The Trump administration officially rolls back Obama-era fuel efficiency standards

By Talib Visram

In a blow to efforts to curb greenhouse gas emissions, vehicle gas mileage standards will now officially be significantly lower than those instated by the Obama administration, after the Department of Transport and the Environmental Protection Agency announced today the confirmation of a new series of standards for fuel efficiency, under a rule called SAFE, for “Safer Affordable Fuel-efficient vehicles.”

The new standards will require automakers to increase the fuel efficiency of passenger cars and light trucks by just 1.5% annually between 2021 and 2026, a marked drop from the 5% increase per year mandated in 2012 during the Obama presidency, which sought to reduce air pollution and global warming from carbon emissions.

“We are delivering on President Trump’s promise to correct the current fuel economy and greenhouse gas emissions standards,” said Andrew Wheeler, the EPA administrator, in a Tuesday morning statement. “Our final rule puts in place a sensible national program that strikes the right regulatory balance that protects our environment, and sets reasonable targets for the auto industry.”

In the statement, which stressed its dedication to deregulation in the auto industry, the EPA stated that the new initiative would boost American competitiveness “by reducing regulatory costs by as much as $100 billion through model year 2029,” and it predicted that it would increase sales of U.S. autos through 2029 by up to 2.7 million units. It also emphasized that the ruling was particularly important at this moment for American workers and businesses, in the midst of “economic uncertainty,” clearly referring to the impact of the coronavirus pandemic.

The EPA also predicts a safety impact of 3,300 fewer crash fatalities and 397,000 fewer injuries, because it forecasts that lower vehicle costs will help more Americans afford newer cars. And it defends its commitment to the environment, stating that “all new vehicles will continue to be subject to the strict pollution standards of the Clean Air Act, and new vehicles will be subject to higher pollution standards than the older vehicles that will be retired because of this rule.”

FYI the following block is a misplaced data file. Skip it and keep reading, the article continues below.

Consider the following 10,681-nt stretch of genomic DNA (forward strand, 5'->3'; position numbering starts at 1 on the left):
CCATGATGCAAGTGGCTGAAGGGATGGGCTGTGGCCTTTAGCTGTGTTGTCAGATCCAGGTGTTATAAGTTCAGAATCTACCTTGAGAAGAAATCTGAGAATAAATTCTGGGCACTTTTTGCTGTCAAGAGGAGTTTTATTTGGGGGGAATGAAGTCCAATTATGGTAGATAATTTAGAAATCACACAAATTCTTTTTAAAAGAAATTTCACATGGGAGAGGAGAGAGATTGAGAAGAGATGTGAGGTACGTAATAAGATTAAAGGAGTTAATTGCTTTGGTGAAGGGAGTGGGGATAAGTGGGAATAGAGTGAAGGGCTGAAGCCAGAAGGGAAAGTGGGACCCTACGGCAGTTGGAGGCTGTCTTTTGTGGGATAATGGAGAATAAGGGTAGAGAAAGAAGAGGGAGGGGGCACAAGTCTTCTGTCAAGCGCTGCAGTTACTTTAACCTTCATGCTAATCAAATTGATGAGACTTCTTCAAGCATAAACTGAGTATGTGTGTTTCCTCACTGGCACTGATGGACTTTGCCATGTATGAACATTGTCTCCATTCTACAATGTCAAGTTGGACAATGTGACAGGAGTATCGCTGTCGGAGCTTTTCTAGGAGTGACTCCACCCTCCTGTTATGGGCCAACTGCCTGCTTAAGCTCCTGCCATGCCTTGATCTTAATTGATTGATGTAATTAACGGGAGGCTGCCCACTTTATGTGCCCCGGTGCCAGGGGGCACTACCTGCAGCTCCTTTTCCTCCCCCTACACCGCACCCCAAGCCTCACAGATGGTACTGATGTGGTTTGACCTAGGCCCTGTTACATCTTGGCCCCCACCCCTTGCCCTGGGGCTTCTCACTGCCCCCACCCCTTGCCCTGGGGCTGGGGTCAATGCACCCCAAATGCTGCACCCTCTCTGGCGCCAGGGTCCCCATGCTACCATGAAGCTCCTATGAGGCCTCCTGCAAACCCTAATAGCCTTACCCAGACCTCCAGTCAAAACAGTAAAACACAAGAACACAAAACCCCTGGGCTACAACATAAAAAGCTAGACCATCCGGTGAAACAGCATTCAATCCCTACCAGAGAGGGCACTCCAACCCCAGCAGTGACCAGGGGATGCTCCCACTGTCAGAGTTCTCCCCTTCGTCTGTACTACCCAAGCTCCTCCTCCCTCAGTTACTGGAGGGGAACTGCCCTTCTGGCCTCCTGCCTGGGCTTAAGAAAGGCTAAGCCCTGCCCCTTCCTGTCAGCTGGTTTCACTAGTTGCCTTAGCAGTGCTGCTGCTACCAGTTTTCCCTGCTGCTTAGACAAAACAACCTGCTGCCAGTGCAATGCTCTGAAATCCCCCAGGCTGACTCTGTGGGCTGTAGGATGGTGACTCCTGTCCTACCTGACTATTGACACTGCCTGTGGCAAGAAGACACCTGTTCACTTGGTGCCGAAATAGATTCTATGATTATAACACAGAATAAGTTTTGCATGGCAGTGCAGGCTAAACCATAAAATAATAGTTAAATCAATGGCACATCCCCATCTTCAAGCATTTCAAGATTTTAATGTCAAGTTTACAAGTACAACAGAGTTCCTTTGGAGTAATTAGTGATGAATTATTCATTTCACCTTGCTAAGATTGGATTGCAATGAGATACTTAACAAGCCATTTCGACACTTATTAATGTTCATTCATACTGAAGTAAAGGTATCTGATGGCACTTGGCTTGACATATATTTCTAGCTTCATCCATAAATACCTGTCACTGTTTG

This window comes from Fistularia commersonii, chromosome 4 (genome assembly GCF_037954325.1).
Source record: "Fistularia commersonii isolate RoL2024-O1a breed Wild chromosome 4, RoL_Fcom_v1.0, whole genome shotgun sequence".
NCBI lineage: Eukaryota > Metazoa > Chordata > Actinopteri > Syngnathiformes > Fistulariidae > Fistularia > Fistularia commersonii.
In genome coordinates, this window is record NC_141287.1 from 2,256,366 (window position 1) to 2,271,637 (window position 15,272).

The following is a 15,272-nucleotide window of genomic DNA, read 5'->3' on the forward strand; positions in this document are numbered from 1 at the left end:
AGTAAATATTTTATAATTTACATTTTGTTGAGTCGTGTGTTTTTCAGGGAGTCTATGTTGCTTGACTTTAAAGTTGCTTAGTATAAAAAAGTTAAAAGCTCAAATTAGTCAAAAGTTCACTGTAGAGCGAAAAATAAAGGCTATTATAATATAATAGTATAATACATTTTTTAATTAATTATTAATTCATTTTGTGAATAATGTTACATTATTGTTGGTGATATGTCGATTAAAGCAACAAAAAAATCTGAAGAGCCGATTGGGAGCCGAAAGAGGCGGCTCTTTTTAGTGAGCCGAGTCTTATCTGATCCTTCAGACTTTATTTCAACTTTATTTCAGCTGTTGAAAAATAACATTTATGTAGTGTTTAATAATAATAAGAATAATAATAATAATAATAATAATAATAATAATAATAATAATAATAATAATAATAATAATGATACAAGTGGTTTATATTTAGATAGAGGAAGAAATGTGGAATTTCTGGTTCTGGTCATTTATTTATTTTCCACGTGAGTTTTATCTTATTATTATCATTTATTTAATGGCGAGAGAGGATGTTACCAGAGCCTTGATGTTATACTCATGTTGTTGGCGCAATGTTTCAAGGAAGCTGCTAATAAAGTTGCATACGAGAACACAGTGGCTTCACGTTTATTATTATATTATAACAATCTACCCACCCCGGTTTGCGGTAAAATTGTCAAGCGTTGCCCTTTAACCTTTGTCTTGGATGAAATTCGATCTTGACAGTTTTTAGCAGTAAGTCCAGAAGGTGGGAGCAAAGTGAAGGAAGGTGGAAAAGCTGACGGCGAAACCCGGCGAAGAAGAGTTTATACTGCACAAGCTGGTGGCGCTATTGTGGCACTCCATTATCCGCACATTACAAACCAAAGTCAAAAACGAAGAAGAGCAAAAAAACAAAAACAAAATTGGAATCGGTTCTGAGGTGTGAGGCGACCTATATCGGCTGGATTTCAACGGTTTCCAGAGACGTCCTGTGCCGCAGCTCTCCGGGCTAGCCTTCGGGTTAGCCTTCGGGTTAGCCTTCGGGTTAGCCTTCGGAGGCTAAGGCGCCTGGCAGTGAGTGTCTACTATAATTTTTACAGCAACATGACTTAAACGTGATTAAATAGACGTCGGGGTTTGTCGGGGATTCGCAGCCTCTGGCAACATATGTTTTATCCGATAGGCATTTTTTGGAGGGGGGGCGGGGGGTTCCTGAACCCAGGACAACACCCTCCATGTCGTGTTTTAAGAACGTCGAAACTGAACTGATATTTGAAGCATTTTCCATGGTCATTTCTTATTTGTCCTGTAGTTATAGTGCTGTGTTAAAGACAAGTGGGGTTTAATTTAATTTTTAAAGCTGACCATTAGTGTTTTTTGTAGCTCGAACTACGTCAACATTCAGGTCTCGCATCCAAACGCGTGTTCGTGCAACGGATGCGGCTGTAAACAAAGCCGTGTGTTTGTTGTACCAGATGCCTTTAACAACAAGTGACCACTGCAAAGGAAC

Environmental advocates disagree with the claims, countering that the standards are not only detrimental to the environment but would actually add to the cost of auto upkeep for ordinary Americans. In January, after the new standards were floated, Senator Thomas Carper of Delaware, a ranking member of the Committee for Environment and Public Works, wrote a letter in which he said the new rules would increase carbon pollution by 923 million metric tons compared with the original standards. Carper said it would have negative net benefits of up to $41.3 billion, compared to the positive net benefits of the previous standards, resulting from increases in the operating costs of cars, because they’d be less fuel-efficient. And he said the touted safety measures were largely baseless. Lower emissions standards will also create more air pollution, which has its own enormous public health cost.

This marks a second iteration of the SAFE Rule, the first of which set out to bar states from setting their own mileage standards, directly affecting such states as California, which has set its own numbers since 1970. In response, California and 22 other states sued the EPA; the case is still pending. “California will not back down when it comes to protecting our people and our environment from preventable pollution,” said Xavier Becerra, the state’s attorney general, in November. “No matter how many times the Trump administration attempts to sabotage our environmental progress, we will fight for clean air.”


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